If you like to solve problems and work with your hands, becoming an HVAC installer might be a great career choice.
And if you don’t want to spend four years at college, the HVAC industry offers an alternative.
HVAC stands for Heating, Ventilation, and Air Conditioning. Occasionally, it appears as HVAC-R, which includes refrigeration. The career paths are virtually identical. The pay at Fire & Ice starts at a minimum of $20/hour, and can go up to $40/hour + incentives.
A broad internet search for HVAC jobs just in Columbus, Ohio, yields dozens, and even hundreds, of results. The need is there. And the market will always have roles for installers, service, and maintenance folks. Practically every structure needs some form of heat or cooling, and even the best systems won’t last 25 years before they need to be replaced.
According to the Bureau of Labor Statistics (BLS), HVAC technician employment is expected to increase by 5 percent through 2030.
If you live in an area that’s growing, your options are even greater. According to the 2020 U.S. Census, Columbus, Ohio had a population of 905,748, a whopping 15% rise over where the city was during the last census, in 2010.
New builds mean more air conditioners, heat pumps, and furnaces. And ductless mini-splits, and whole-house humidifiers, and ductwork, etc.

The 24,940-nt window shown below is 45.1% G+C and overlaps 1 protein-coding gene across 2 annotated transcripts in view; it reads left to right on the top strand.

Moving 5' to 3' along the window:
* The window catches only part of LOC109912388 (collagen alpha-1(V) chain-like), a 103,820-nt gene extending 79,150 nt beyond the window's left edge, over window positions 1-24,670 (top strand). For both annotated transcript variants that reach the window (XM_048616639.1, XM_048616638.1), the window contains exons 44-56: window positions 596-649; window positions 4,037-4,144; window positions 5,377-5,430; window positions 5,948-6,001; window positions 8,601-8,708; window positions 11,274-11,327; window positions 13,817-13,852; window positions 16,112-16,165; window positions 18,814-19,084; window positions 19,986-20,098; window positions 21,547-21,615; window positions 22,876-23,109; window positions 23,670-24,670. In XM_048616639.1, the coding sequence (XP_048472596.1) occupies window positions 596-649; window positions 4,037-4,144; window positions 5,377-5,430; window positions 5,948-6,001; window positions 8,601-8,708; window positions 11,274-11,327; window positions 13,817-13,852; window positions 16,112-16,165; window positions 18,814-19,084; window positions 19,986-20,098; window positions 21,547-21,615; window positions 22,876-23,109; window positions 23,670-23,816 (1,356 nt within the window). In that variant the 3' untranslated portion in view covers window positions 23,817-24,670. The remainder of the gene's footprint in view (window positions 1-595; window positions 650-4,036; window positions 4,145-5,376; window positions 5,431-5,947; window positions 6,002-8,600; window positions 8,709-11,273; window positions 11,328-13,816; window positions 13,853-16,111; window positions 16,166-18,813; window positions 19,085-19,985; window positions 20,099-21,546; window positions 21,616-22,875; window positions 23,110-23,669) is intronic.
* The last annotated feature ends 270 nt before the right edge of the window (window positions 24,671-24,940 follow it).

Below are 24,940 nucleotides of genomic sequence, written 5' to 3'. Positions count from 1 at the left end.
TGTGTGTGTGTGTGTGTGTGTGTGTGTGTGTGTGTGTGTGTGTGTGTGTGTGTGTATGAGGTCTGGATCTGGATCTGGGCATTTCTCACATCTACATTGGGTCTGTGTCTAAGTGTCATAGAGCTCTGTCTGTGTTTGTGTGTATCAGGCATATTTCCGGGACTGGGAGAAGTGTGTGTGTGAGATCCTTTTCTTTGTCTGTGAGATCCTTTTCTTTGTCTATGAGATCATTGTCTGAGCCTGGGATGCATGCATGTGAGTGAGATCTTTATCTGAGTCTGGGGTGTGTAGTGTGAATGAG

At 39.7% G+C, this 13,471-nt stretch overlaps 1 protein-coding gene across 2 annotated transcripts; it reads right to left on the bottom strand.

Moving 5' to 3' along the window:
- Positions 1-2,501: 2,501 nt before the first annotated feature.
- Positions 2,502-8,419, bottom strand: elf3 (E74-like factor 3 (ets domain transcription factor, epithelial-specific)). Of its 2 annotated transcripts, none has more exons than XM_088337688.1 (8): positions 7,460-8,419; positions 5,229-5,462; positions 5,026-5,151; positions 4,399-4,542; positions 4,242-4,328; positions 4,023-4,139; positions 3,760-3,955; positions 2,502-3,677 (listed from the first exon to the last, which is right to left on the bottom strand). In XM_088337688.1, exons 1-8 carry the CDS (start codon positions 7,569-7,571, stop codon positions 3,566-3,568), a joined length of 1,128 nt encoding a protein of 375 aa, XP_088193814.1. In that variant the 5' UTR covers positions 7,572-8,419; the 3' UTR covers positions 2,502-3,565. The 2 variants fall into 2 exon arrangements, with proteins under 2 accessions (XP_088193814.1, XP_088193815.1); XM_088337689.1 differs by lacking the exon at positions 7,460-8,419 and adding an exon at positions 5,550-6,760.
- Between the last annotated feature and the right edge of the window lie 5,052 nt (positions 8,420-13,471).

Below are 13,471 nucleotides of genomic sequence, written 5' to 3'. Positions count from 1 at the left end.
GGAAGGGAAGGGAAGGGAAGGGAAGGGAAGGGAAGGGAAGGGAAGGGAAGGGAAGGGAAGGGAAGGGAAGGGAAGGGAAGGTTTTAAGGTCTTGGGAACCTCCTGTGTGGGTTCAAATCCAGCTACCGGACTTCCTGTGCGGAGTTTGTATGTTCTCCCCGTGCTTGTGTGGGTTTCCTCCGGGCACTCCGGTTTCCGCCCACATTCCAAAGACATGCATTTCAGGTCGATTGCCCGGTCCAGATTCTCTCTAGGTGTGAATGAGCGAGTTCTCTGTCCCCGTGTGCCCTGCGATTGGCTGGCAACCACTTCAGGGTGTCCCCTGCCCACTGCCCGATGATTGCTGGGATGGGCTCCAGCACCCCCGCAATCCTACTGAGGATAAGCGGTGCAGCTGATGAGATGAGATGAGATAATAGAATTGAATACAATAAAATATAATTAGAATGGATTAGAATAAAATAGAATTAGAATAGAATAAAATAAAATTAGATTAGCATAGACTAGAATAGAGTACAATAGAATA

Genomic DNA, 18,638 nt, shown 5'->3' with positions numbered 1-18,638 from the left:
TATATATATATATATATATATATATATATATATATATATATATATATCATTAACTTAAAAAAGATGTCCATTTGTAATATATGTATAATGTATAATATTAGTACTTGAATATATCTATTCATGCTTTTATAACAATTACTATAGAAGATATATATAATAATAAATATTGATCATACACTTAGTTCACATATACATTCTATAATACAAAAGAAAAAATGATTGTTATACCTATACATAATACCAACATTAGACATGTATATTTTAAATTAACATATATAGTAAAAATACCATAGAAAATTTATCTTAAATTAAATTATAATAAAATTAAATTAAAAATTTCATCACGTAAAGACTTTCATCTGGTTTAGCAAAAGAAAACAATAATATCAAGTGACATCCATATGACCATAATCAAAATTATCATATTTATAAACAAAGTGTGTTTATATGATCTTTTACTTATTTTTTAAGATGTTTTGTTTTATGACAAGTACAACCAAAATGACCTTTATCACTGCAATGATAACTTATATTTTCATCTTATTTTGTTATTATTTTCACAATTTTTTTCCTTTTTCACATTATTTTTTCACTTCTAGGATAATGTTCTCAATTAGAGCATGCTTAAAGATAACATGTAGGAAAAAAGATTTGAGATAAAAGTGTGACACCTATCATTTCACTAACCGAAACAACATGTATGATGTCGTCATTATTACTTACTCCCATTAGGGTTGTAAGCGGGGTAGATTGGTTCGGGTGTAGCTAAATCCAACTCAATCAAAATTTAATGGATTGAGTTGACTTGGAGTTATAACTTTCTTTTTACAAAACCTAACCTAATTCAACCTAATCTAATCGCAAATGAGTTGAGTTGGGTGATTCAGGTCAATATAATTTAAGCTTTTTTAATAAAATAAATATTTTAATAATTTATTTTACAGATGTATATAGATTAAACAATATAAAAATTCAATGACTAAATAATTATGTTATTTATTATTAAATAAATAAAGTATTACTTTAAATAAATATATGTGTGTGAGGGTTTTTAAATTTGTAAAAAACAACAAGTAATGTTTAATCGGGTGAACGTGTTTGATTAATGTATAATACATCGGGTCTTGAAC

If any of this sounds interesting, this article is for you. We talked to two of Fire & Ice’s best installers, Bryan Jones (Lead Installer), and Billy Hunter (Install Supervisor) about their backgrounds and the skills they have that make them so successful.
What Does An HVAC Installer Do?
An HVAC Installer works with heating, ventilation, and air conditioning systems, primarily installing new systems in homes and offices. They also install outdoor coils and outdoor units, as well as repair refrigerants, compressors, etc.
The role of the HVAC installer also involves designing, fabricating, and installing a wide range of duct fittings and ducts, as well as wiring both indoor and outdoor units.
They are responsible for ensuring that the necessary paperwork is accurate, timely, and complete. They often work with hazardous materials such as carbon monoxide and refrigerants.